I’m writing because I have just watched this Jon Ronson video. In it, Ronson tracks down a trio of academics who have created a piece of computer code that samples and mimics some of his stylings, and then tweets nonsense as Jon_Ronson.
Ronson is incensed by this – rightly or wrongly – but his exploration of their motives ends with them revealing themselves as making a postmodern, or perhaps post-ironic (who the hell knows or cares?) statement about the world being in thrall to the decisions of robots.
The video is interesting. I like these people (I don’t think Ronson does). I like the way they sit in a row on the sofa and absorb his exasperation. And what’s more, they have a point.
In May 2008, I met a very senior mathematician who told me we might be about to encounter a massive financial meltdown. The problem, he said, was that “about 80 per cent of all moves made in financial transactions are the results of decisions taken by black boxes – the dealers just do not know what they are doing any more.”
I wrote the story for New Scientist, and – for very boring reasons to do with timing and news pegs – it got spiked. Six months later, we were in the global financial crisis. At least I can say it’s not my fault.
The black box models used in financial trading are not some value-free piece of mathematical truth. According to Professor Yuri Manin, now retired, but director of the Max Planck Institute for Mathematics in Bonn, they stretch the logical truths of mathematics to breaking point.
The accuracy of the computers’ analyses of the markets was being taken on trust, he said – especially when dealing with “virtual” commodities such as hedge funds and derivatives.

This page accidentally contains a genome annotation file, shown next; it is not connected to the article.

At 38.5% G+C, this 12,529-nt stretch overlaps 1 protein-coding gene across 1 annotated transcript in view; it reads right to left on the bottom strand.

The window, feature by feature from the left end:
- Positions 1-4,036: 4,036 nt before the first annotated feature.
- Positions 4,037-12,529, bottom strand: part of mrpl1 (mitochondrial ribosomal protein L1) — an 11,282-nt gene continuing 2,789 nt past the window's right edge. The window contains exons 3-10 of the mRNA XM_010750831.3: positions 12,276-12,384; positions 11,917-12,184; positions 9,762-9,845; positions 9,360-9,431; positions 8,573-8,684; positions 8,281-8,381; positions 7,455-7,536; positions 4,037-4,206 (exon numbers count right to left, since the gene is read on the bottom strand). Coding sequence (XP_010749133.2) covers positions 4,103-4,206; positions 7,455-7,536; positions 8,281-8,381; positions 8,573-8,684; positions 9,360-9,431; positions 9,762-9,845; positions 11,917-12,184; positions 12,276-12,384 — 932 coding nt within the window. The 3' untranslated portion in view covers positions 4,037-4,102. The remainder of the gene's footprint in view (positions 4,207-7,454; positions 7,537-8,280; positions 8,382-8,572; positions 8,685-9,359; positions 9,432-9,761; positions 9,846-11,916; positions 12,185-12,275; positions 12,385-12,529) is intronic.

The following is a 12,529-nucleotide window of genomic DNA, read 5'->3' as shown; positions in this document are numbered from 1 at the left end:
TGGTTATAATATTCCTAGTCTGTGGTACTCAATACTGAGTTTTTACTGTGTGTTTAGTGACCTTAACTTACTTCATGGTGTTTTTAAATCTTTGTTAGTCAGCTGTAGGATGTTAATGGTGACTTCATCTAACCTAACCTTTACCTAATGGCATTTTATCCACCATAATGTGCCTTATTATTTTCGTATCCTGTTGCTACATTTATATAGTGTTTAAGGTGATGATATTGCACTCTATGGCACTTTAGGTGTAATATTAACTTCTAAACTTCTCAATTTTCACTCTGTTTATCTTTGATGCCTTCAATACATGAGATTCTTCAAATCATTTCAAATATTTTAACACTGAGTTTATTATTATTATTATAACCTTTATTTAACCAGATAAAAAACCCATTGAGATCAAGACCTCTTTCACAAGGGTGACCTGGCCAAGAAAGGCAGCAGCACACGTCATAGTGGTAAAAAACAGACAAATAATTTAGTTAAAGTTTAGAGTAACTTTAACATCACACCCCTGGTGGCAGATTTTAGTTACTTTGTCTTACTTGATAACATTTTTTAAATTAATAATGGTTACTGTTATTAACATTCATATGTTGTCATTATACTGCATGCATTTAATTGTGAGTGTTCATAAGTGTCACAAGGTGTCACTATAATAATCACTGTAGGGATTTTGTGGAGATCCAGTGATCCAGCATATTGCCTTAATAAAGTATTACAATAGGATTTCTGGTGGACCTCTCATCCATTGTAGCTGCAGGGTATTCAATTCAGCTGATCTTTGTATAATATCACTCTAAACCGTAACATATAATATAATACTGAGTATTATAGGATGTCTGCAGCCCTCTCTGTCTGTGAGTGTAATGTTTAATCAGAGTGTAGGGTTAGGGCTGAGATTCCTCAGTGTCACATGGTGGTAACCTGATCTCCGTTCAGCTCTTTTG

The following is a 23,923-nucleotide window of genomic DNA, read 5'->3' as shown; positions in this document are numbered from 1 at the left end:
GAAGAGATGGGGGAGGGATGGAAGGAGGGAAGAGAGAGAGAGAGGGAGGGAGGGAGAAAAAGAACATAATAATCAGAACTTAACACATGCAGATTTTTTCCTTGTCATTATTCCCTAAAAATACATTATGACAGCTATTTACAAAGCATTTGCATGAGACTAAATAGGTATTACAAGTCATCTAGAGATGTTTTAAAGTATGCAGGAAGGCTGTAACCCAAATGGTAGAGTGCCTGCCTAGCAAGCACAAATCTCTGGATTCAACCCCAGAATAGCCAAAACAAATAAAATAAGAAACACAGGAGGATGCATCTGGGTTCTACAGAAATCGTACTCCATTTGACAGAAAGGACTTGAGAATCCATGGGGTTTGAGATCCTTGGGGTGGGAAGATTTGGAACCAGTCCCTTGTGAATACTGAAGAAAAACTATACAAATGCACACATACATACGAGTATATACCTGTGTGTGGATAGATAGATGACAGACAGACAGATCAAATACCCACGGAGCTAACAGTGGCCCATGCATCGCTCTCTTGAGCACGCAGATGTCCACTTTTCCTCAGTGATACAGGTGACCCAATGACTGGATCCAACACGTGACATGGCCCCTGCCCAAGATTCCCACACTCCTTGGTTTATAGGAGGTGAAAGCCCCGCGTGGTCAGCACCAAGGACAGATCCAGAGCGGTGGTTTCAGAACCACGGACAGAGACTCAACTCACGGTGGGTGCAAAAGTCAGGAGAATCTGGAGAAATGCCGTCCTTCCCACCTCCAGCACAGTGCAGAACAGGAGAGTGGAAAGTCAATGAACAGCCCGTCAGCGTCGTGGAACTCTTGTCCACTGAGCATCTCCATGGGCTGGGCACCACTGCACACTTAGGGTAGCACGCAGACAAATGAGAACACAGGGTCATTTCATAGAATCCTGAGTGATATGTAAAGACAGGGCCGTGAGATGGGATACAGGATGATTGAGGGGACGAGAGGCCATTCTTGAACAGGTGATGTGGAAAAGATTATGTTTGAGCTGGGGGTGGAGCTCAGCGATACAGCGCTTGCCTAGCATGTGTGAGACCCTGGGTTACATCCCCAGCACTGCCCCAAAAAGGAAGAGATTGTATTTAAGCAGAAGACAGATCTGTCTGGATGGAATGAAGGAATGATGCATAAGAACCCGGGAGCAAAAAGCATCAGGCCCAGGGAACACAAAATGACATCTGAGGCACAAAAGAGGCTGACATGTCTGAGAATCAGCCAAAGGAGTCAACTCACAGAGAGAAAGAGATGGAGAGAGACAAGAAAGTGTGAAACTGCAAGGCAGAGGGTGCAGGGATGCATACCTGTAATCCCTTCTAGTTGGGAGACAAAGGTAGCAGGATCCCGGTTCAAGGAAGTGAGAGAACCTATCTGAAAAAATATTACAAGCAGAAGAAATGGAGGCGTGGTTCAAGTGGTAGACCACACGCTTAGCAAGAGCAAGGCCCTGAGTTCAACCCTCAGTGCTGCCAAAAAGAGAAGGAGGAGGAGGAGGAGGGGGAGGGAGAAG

In scientific disciplines, such as theoretical physics, the performance of such models would be judged on whether they reflect the real-world behaviour of the process being modelled. But the closed nature of the models used for virtual transactions, where nothing is actually bought or sold, means their accuracy is uncheckable: there is no “real world” aspect to the process.
In such systems, the values of commodities can flip wildly, Manin said, growing exponentially or collapsing at the stroke of a key. Because the traders have no idea what the parameters of their models are, they are powerless to stop this happening.
It’s the point that Dan O’Hara, a lecturer in literature at Cologne University (and part-time Ronson-baiter), makes in the video. “I want to understand those algorithms, and furthermore I want to help other people understand those algorithms,” he says. “I want to make people aware of these… bits of code that are having really important effects on our lives.”
Sadly, if no one listened to a professor of mathematics, who will listen to a lecturer in literature? Really, though, it doesn’t matter: as long as it remains acceptable for traders to gamble away other people’s pensions in games whose rules they don’t even understand, someone’s got to keep shouting. Sorry, Jon. But you’ll probably get over it.
Michael Brooks’s “Free Radicals: the Secret Anarchy of Science” is published by Profile Books (£12.99)